Au Pair Settlement for $65.5M Gets Court’s O.K.

Plaintiffs’ attorneys awarded $22.9M in fees from ‘lengthy, labyrinthine’ litigation

One of the largest wage-and-hour settlements in recent memory secured approval earlier this month from a federal judge in Colorado.


District Judge Christine Arguello on July 18 gave final approval to the agreement between a group of more than a dozen au pair agencies and a plaintiff class of about 100,000 childcare workers who claimed the agencies conspired to suppress their wages and kept them in the dark on their ability to negotiate pay. Under the agreement, the defendant agencies will pay $65.5 million to end the nearly five-years-long litigation. Arguello also approved the plaintiffs’ counsel’s request for $22.9 million in attorneys’ fees.

The plaintiffs’ attorneys at Towards Justice and New York-based firm Boies Schiller Flexner announced the proposed settlement Jan. 9. The final agreement is largely unchanged from when the court gave it preliminary approval Jan 23. Having struck the deal, the parties avoided a trial that was scheduled for Feb. 25.

The litigation, Beltran et al. v. InterExchange et al., stemmed from a lawsuit filed in November 2014. Au pairs alleged they received less than the required minimum wage under the Fair Labor Standards Act and U.S. Department of State regulations. According to the complaint, the 15 defendant companies hired the au pairs from overseas on work visas and arranged for host families in the U.S., who provided room and board, to pay them as little as $195.75 a week for up to 45 hours of work, or $4.35 an hour. 

The subsequent four years spawned a “massive” discovery effort on both sides, “scores of motions” and two 10th Circuit appeals, according to the settlement motion. Last summer, Arguello had denied each side’s motion for summary judgment, and months-long settlement negotiations ensued.

In addition to the eight-figure payout, the settlement requires the companies to notify au pairs and host families of the former’s right to negotiate their wages.

“This historic settlement delivers justice to young childcare workers from all over the world and brings much-needed reform to the au pair industry,” class counsel and Boies Schiller partner Peter Skinner said in a statement.

The U.S District Court for the District of Colorado brought to a close a class action that encompassed almost the entire U.S au pair industry. / LAW WEEK FILE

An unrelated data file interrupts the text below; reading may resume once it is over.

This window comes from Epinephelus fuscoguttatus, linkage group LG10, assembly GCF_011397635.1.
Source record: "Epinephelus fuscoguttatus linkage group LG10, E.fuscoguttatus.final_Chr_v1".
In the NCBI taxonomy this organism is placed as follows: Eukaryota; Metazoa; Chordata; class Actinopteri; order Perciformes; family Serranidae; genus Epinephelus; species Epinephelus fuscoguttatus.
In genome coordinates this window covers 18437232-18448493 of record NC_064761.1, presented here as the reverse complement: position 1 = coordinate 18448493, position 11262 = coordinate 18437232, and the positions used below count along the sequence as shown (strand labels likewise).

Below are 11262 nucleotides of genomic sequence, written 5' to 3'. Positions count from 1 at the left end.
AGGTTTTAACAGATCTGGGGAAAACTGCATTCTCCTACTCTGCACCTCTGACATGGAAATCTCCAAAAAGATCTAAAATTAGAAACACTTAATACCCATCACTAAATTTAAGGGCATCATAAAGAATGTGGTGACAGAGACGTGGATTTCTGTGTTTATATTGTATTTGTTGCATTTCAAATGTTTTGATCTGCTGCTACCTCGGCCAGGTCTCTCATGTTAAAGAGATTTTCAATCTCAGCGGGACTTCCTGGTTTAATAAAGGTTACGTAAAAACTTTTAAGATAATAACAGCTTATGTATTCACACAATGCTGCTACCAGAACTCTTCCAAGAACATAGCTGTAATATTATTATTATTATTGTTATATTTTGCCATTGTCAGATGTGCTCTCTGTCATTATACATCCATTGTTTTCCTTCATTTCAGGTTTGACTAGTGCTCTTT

The July 18 order, which concludes the “lengthy, labyrinthine history” of the case, also certified the FLSA classes that were conditionally certified in the action.

The settlement means Beltran v. InterExchange won’t be a vehicle to resolve legal questions of joint-employer liability, as well as whether the Labor Department’s au pair wage regulations preempted state and federal labor laws. Theoretically, the State Department could promulgate rules to clarify how its au pair program interacts with those laws.

Under the final agreement, any residual funds that are too small to redistribute directly to class members won’t revert to the defendants but rather be distributed to the International Institute of Education. The IIE is setting up a scholarship fund to help class members complete their educational requirements in the au pair program.

The court also approved the plaintiffs’ request for expenses and for $22.5 million in attorneys’ fees, or a 35% share of the qualified settlement fund. The plaintiff firms declared a total of $3.3 million in expenses, 99.3% of which was declared by Boies Schiller Flexner.

Towards Justice’s Nina DiSalvo, Alex Hood and David Seligman declared for a combined $233,910 in fees. Boies Schiller Flexner declared $11,125,031 in billings, including nearly $1 million by paralegals, summer associates and other non-attorneys who’d done work for the firm on the case. The plaintiffs’ counsel logged a total of more than 15,000 billable hours on the case, according to their May 16 motion.

Beltran v. InterExchange also led to an 11th Circuit decision last month, which involved a coverage dispute between one of the au pair agencies and its insurance company. The appellate panel held that Berkley Assurance Company doesn’t have to indemnify Expert Au Pair for the lawsuit. Berkley argued that agency knew about the grounds for the lawsuit prior to the liability policy’s start date, so the policy’s “prior-knowledge” exclusion applied. A federal court granted Berkley a declaratory judgment, and an 11th Circuit panel affirmed.

— Doug Chartier

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